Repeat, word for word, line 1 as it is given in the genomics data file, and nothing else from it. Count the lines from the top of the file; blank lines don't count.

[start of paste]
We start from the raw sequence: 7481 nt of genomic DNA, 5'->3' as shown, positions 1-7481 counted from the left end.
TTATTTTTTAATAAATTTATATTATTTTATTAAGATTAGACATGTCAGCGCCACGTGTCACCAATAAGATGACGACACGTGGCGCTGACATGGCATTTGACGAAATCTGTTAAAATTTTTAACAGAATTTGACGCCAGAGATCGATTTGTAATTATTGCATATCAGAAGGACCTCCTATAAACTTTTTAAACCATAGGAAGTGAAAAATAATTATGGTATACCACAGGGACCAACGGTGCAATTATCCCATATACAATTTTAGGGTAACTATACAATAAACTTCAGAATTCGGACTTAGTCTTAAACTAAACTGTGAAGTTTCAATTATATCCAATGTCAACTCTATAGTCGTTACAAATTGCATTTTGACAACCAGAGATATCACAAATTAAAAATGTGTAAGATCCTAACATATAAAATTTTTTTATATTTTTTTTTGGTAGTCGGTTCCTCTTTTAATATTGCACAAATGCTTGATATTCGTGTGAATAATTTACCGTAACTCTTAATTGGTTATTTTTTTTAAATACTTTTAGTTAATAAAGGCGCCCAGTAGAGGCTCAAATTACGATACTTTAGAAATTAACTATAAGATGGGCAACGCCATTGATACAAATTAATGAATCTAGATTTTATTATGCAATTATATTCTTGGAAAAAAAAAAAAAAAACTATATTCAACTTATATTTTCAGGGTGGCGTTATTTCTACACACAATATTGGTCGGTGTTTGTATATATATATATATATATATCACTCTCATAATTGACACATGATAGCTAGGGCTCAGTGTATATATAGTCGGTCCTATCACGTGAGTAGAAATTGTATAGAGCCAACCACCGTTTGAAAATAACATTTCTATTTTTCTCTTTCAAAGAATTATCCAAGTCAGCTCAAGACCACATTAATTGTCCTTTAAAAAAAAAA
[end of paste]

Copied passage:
We start from the raw sequence: 7481 nt of genomic DNA, 5'->3' as shown, positions 1-7481 counted from the left end.